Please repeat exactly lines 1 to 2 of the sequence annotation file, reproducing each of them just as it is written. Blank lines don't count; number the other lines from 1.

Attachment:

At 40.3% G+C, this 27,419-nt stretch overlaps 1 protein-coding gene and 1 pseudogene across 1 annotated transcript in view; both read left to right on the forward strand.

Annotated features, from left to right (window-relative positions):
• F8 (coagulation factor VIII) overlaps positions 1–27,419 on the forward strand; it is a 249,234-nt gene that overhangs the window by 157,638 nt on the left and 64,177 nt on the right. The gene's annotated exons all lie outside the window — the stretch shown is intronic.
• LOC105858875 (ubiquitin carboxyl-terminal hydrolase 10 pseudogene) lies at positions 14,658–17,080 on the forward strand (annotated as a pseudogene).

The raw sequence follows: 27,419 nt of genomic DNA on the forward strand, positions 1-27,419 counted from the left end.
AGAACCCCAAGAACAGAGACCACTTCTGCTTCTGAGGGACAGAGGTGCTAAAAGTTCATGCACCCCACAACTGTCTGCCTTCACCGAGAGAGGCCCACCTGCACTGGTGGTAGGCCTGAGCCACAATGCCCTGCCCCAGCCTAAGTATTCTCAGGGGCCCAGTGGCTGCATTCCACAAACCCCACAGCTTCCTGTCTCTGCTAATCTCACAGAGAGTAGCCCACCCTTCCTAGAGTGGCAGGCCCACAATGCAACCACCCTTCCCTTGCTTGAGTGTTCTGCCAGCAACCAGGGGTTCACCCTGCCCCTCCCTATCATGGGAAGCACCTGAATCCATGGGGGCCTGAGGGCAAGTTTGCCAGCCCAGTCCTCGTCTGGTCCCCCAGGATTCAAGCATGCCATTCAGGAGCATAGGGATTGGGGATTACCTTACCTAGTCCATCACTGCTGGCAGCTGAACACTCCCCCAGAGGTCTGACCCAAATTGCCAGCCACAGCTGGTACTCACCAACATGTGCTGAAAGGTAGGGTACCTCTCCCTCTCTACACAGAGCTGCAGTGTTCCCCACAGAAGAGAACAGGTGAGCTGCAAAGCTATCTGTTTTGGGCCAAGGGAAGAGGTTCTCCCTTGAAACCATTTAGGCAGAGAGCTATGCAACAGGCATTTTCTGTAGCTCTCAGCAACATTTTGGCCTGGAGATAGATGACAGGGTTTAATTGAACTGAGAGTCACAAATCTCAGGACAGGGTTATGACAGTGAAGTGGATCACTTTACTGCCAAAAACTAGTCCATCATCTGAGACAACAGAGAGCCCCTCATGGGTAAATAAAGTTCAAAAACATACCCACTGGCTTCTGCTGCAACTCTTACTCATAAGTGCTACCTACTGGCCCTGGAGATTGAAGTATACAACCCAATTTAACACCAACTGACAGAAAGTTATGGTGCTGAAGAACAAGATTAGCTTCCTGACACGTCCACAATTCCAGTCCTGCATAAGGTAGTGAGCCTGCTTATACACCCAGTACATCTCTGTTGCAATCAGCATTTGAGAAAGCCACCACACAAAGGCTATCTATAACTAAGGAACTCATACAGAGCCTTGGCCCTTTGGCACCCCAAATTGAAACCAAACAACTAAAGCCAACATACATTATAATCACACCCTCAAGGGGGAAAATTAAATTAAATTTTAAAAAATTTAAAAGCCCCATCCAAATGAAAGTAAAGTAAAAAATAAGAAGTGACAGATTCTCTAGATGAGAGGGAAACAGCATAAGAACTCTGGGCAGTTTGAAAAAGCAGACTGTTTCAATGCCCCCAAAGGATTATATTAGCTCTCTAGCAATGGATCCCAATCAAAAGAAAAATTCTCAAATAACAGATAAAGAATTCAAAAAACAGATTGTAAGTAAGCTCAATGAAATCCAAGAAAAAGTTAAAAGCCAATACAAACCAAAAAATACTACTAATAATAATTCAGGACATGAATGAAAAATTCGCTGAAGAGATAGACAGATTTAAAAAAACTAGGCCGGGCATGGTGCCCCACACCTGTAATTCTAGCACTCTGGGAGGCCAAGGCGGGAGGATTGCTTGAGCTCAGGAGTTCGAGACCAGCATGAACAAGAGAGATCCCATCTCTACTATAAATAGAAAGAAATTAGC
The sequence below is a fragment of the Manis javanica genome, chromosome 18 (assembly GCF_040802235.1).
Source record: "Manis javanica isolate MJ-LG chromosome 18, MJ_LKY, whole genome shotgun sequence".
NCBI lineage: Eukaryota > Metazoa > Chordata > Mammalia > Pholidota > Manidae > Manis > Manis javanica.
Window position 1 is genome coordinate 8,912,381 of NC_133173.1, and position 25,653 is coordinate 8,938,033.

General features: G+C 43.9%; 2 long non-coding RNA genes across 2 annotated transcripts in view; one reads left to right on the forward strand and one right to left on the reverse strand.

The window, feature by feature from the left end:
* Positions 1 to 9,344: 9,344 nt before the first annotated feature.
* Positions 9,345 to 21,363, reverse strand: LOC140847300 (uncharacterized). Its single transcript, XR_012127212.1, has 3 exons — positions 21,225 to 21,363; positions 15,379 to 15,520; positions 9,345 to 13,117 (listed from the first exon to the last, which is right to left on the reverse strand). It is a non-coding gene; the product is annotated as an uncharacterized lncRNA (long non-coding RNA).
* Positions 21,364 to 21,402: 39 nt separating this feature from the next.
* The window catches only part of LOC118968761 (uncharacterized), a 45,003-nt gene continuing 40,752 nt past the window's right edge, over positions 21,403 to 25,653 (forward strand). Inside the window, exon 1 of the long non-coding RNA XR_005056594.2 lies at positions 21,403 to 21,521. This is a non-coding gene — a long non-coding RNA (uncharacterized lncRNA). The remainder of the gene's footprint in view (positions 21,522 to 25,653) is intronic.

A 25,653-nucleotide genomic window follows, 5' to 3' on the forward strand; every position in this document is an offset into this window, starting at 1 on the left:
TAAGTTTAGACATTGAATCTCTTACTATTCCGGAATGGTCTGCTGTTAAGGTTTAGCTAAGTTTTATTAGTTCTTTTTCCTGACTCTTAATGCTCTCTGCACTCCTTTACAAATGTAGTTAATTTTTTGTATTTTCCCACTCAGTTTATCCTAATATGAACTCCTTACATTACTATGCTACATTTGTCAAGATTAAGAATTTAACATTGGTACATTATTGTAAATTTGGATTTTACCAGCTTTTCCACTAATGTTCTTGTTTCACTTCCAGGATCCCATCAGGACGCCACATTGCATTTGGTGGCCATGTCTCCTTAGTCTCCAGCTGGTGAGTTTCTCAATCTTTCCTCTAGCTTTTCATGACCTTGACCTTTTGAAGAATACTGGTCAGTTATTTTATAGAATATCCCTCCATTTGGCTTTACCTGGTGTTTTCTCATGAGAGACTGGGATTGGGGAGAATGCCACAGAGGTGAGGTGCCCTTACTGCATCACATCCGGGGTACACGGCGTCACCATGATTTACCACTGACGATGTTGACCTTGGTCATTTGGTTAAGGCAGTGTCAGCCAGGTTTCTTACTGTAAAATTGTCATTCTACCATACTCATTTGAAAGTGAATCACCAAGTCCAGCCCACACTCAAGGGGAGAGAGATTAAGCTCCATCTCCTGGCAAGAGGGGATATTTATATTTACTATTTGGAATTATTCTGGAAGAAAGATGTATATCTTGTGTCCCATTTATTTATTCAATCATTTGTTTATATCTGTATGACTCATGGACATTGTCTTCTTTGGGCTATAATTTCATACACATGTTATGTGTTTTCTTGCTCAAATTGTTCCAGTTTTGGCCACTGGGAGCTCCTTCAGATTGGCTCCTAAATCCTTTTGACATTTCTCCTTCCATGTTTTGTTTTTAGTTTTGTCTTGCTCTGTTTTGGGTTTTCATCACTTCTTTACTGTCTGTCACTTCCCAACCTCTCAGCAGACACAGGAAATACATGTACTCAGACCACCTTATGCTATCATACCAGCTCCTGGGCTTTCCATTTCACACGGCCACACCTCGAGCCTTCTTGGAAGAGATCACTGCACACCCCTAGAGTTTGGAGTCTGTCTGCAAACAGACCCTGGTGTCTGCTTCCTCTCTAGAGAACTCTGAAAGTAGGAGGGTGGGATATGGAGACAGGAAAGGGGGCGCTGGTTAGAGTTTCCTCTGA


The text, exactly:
At 40.3% G+C, this 27,419-nt stretch overlaps 1 protein-coding gene and 1 pseudogene across 1 annotated transcript in view; both read left to right on the forward strand.

Annotated features, from left to right (window-relative positions):